Cargo (2009) Review

Cargo 2267 and the earth is uninhabitable due to inevitable ecological collapse. The people left alive eke out an unjoyous overcrowded existence on space stations orbiting the pitiful planet.
All those that is, except the lucky or rich few who have made it to the terraformed paradise that is the distantcargo cover planet ‘Rhea’. Laura Portmann (Anna-Katharina Schwabroh) dreams of Rhea and seeing her sister again, but to get to her she needs money and the only way to get it is to sign on to a mission on a broken down cargo ship headed for an eight year flight to nowhere.

Spending most of the journey in hyper-sleep on an automated ship, Laura is disturbed by strange noises and makes a gruesome discover which prompts her to wake the rest of the crew to help her investigate.

Could the anti-technology terrorist group the “Machine Strikers” be hunting them down to prove their cause, or is it someone from inside the crew with an ulterior motive? As the death toll rises Laura makes some shocking discoveries about the cargo of the ship and its true mission that will change the future of the human race.

Directed by newcomers Ralph Etter and Ivan Engler, who also co-wrote it, Cargo is a science fiction film with a good dose of thriller tension and horror movie moments.

Billed as Switzerland’s first science fiction film and entirely in German, the production values are very high with some special effects rivaling any Hollywood blockbuster.

Reminiscent of the recently reviewed Pandorum, Cargo swaps the the action and fight scenes for a more cerebral storyline and plenty of creeping tension.

cargo 2009 cargo movie

It also takes elements from Sunshine, Solaris, Alien, 2001, The Matrix and Event Horizon in its look, style and plot however it is well directed throughout.

Although not overly original Cargo is exceedingly watchable thanks to an excellent cast, especially Schwarbroh and the reverently named Samuel Decker played by Martin Rapold. It is in its atmosphere where Cargo excels rarely showing anything but still making the viewer feel tense and on edge at all times.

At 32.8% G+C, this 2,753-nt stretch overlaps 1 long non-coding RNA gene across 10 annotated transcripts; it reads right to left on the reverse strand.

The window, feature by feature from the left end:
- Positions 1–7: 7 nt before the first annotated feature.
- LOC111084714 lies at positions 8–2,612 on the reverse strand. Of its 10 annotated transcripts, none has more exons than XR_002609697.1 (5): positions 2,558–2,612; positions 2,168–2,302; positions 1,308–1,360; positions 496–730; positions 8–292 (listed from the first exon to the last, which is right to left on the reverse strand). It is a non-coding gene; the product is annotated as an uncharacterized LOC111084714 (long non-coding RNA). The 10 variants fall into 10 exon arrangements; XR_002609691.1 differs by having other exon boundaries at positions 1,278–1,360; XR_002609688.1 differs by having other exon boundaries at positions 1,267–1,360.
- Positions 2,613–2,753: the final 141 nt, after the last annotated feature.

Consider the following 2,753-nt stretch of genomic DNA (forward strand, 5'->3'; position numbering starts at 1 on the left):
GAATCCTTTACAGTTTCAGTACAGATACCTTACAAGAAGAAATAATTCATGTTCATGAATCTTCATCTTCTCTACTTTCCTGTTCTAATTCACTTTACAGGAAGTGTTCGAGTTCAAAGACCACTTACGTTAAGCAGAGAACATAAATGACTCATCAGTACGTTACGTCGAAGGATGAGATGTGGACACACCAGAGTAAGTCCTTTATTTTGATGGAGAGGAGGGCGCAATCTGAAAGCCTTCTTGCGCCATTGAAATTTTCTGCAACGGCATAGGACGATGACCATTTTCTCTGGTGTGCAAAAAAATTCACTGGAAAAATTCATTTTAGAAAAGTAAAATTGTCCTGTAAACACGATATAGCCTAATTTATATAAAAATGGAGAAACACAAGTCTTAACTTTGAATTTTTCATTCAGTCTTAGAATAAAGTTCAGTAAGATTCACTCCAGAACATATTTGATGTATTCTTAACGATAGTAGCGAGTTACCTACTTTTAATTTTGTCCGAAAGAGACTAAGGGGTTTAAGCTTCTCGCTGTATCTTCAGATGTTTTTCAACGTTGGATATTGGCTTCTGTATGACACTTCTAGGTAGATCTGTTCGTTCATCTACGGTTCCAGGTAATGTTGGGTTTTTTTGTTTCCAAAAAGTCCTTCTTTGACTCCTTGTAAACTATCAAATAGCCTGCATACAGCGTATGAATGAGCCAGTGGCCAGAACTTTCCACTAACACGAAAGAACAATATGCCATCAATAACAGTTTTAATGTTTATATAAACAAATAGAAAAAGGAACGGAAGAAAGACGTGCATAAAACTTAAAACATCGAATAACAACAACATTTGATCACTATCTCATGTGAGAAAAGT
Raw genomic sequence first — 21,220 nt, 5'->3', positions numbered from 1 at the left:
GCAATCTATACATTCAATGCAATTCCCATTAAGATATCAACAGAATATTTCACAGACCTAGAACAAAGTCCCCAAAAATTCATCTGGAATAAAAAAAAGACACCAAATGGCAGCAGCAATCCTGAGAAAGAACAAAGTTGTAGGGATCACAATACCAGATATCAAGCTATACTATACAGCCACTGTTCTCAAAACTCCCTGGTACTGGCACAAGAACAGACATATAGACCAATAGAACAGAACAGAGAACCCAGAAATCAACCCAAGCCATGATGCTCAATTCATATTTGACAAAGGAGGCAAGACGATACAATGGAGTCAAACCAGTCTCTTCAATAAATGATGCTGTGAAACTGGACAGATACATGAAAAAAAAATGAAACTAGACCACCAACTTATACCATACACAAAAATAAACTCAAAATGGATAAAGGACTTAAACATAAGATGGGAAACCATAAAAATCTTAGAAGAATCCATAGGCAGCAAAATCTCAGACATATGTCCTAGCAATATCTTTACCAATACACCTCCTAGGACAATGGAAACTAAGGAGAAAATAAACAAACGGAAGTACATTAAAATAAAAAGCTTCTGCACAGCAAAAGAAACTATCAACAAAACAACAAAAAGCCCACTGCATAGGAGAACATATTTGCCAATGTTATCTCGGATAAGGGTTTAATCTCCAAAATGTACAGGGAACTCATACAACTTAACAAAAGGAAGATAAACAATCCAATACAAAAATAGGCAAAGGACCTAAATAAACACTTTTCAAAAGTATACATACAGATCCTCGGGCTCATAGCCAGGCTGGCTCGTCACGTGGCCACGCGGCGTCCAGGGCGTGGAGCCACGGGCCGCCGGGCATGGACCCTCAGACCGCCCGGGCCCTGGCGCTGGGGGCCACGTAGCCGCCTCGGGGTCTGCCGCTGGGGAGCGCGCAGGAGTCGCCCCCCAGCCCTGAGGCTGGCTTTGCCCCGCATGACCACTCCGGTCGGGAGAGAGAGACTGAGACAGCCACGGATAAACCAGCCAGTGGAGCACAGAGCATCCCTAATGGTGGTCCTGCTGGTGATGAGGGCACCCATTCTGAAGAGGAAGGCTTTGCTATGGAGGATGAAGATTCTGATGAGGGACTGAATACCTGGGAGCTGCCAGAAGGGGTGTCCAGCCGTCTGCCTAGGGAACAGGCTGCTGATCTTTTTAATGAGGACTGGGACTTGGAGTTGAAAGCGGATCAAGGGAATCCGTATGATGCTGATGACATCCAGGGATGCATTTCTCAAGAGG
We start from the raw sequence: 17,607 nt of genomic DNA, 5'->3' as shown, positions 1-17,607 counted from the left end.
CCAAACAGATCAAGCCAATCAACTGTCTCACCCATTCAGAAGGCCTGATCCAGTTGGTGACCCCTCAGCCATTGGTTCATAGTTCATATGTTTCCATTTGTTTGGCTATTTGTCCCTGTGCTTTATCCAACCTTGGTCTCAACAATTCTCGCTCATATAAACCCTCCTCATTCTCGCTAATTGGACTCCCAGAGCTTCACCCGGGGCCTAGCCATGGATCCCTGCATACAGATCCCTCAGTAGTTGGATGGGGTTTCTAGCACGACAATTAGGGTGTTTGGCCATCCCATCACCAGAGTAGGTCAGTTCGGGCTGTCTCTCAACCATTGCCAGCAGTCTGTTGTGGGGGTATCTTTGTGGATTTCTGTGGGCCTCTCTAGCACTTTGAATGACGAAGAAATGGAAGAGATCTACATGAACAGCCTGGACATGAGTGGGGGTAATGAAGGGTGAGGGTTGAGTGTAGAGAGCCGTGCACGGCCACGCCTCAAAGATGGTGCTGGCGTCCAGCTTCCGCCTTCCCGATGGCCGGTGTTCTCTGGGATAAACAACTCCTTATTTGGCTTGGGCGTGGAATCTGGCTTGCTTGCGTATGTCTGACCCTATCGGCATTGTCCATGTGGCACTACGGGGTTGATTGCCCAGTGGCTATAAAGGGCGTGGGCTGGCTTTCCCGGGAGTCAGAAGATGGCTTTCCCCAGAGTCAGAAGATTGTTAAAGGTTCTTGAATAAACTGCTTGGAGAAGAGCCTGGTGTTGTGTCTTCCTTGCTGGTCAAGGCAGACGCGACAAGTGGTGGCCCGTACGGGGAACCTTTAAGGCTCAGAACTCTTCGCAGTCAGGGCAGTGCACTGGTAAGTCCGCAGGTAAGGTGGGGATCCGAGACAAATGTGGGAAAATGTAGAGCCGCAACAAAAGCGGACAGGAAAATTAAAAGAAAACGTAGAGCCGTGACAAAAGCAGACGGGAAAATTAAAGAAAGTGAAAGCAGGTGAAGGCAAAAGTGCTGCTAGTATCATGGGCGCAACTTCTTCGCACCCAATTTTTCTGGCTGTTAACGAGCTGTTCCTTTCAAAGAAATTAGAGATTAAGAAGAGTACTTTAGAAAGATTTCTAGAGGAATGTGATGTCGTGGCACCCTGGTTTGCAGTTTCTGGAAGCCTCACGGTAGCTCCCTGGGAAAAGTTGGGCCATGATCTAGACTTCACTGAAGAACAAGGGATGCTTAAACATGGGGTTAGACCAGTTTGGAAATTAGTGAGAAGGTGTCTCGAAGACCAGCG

Cargo is a satisfying slice of Swiss sci-fi with excellent effects and a horror thriller edge that certainly elevates it above other offerings.

Movie Rating: ★

★ ★ ☆ ☆ 

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Alex Humphrey

Alex studied film at the University of Kent and went on to work for Universal Pictures in their Post Room gaining an inside look at the movie industry from the very bottom. Constantly writing reviews in everything from local magazines to Hip Hop sites Alex honed his critical skills even spending a brief period as a restaurant critic. Read more

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1 Comment

  • This movie was a waste of time. It’s basically a rehash of a jumble of visuals and storylines from movies like Bladerunner, The Matrix, Alien, etc. However, stringing them together into something resembling a plot was apparently beyond the director’s powers.

    The visuals are okay. They don’t look fake. You can tell they were on a low budget when they keep re-using the same passage in the ship 15 times. Not enough cash to make a lot of sets, I guess. But that’s fine, all that is forgivable so long as the movie makes some sort of sense. This movie doesn’t.

    It really seems at points that the movie might be heading somewhere. There are hints of a plot. It may be hackneyed, poor people against the evil corporation, that we’ve seen dozens of times before. But hey, that’s a plot. The problem is that it all just breaks down at the end, like the director just decided the movie was long enough and ended it abruptly. It’s not satisfactory in any sense.

    The main character, the girl, might be a good actress. I don’t know German/Swiss actors or actresses, but she shows signs that she might be able to act if she were cast in a different movie. The rest of the actors are just scenery, and bad scenery at that. Nothing is really developed in this movie, it’s like the director just threw in whatever he thought would be a neat idea. “Hey I saw this gimmick in another movie, it was neat, let’s toss it in!” “Hey, I liked that one scene in the Alien, let’s put that in too!” “Oh no, too dark, the characters are unsympathetic, let’s put in a romance!” I shudder to think that real romances in Switzerland or Germany or wherever these guys are from, are actually like this. It seems a caricature of German robotic-ness like you might see on SNL.

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